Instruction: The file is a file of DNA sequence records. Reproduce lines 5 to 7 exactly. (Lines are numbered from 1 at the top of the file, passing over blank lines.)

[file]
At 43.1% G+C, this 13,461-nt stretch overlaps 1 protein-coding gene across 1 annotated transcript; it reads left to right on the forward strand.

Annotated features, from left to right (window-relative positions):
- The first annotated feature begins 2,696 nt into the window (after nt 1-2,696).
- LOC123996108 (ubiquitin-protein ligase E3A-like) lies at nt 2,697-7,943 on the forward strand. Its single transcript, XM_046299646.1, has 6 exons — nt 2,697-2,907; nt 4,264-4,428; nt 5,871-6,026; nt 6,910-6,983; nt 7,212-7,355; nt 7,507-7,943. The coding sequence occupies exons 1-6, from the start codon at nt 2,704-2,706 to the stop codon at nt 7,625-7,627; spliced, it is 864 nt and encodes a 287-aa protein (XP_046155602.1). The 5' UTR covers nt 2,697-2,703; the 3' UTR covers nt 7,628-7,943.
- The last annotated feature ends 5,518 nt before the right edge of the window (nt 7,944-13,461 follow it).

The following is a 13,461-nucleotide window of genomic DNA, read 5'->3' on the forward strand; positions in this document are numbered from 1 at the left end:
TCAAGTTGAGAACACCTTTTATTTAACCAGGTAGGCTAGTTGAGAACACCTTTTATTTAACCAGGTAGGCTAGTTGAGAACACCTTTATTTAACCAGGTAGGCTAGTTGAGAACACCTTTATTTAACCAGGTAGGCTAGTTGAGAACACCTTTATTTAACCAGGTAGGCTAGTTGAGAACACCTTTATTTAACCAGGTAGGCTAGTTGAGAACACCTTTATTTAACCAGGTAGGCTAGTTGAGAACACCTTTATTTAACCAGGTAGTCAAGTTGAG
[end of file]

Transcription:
- The last annotated feature ends 5,518 nt before the right edge of the window (nt 7,944-13,461 follow it).

The following is a 13,461-nucleotide window of genomic DNA, read 5'->3' on the forward strand; positions in this document are numbered from 1 at the left end:
TCAAGTTGAGAACACCTTTTATTTAACCAGGTAGGCTAGTTGAGAACACCTTTTATTTAACCAGGTAGGCTAGTTGAGAACACCTTTATTTAACCAGGTAGGCTAGTTGAGAACACCTTTATTTAACCAGGTAGGCTAGTTGAGAACACCTTTATTTAACCAGGTAGGCTAGTTGAGAACACCTTTATTTAACCAGGTAGGCTAGTTGAGAACACCTTTATTTAACCAGGTAGGCTAGTTGAGAACACCTTTATTTAACCAGGTAGTCAAGTTGAG